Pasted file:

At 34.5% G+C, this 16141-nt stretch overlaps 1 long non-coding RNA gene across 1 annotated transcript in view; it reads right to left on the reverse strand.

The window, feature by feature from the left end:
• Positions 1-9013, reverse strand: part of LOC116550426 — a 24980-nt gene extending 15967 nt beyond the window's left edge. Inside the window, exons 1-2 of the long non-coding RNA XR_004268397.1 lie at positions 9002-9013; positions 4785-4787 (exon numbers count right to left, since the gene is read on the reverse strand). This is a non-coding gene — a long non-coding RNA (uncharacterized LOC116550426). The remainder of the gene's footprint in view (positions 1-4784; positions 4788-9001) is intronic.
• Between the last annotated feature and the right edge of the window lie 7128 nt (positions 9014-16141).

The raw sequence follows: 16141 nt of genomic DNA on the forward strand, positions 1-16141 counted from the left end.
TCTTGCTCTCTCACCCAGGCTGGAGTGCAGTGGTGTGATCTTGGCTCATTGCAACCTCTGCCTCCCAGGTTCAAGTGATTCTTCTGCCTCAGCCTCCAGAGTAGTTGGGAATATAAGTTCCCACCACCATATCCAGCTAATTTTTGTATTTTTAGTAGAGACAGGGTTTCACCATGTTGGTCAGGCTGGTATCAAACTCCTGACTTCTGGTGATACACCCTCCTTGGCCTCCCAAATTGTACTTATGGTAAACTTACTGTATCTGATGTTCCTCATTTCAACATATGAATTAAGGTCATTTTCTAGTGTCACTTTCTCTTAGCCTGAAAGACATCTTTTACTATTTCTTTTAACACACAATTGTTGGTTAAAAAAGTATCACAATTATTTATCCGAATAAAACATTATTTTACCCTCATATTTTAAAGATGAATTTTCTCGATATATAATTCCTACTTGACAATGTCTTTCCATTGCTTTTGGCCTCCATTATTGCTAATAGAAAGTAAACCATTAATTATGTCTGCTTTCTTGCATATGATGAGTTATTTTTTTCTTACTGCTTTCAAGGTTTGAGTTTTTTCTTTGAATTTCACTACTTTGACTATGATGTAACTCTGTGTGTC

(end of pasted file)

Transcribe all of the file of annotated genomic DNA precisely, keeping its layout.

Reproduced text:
At 34.5% G+C, this 16141-nt stretch overlaps 1 long non-coding RNA gene across 1 annotated transcript in view; it reads right to left on the reverse strand.

The window, feature by feature from the left end:
• Positions 1-9013, reverse strand: part of LOC116550426 — a 24980-nt gene extending 15967 nt beyond the window's left edge. Inside the window, exons 1-2 of the long non-coding RNA XR_004268397.1 lie at positions 9002-9013; positions 4785-4787 (exon numbers count right to left, since the gene is read on the reverse strand). This is a non-coding gene — a long non-coding RNA (uncharacterized LOC116550426). The remainder of the gene's footprint in view (positions 1-4784; positions 4788-9001) is intronic.
• Between the last annotated feature and the right edge of the window lie 7128 nt (positions 9014-16141).

The raw sequence follows: 16141 nt of genomic DNA on the forward strand, positions 1-16141 counted from the left end.
TCTTGCTCTCTCACCCAGGCTGGAGTGCAGTGGTGTGATCTTGGCTCATTGCAACCTCTGCCTCCCAGGTTCAAGTGATTCTTCTGCCTCAGCCTCCAGAGTAGTTGGGAATATAAGTTCCCACCACCATATCCAGCTAATTTTTGTATTTTTAGTAGAGACAGGGTTTCACCATGTTGGTCAGGCTGGTATCAAACTCCTGACTTCTGGTGATACACCCTCCTTGGCCTCCCAAATTGTACTTATGGTAAACTTACTGTATCTGATGTTCCTCATTTCAACATATGAATTAAGGTCATTTTCTAGTGTCACTTTCTCTTAGCCTGAAAGACATCTTTTACTATTTCTTTTAACACACAATTGTTGGTTAAAAAAGTATCACAATTATTTATCCGAATAAAACATTATTTTACCCTCATATTTTAAAGATGAATTTTCTCGATATATAATTCCTACTTGACAATGTCTTTCCATTGCTTTTGGCCTCCATTATTGCTAATAGAAAGTAAACCATTAATTATGTCTGCTTTCTTGCATATGATGAGTTATTTTTTTCTTACTGCTTTCAAGGTTTGAGTTTTTTCTTTGAATTTCACTACTTTGACTATGATGTAACTCTGTGTGTC